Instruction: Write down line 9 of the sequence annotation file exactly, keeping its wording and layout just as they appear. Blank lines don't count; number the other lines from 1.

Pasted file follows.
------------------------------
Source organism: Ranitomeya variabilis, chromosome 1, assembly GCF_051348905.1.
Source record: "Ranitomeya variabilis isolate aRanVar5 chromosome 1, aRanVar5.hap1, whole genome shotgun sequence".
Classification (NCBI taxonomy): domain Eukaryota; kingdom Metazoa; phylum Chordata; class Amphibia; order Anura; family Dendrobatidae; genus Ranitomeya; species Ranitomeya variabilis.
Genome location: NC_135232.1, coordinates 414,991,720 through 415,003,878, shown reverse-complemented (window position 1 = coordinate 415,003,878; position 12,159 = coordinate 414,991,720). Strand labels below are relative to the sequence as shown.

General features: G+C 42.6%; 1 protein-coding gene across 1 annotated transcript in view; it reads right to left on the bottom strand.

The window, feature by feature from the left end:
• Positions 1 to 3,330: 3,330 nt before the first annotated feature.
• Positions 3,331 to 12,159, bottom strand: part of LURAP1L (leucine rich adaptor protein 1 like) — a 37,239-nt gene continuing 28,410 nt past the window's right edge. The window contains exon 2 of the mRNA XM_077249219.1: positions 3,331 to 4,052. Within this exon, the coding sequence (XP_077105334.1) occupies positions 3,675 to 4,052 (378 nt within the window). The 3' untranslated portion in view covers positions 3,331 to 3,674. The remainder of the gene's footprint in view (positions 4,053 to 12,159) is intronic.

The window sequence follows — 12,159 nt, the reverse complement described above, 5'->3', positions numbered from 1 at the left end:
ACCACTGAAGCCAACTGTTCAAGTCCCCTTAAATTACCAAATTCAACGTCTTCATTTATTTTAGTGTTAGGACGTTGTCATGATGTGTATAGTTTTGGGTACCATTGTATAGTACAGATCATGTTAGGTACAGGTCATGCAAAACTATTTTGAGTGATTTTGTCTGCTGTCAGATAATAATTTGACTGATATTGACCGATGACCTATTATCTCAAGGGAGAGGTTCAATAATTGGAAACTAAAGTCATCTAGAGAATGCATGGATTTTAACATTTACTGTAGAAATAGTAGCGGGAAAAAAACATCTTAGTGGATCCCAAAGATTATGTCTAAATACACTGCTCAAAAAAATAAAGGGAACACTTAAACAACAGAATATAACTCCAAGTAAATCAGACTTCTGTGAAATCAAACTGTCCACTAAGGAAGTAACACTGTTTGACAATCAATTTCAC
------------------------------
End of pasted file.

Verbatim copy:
The window sequence follows — 12,159 nt, the reverse complement described above, 5'->3', positions numbered from 1 at the left end: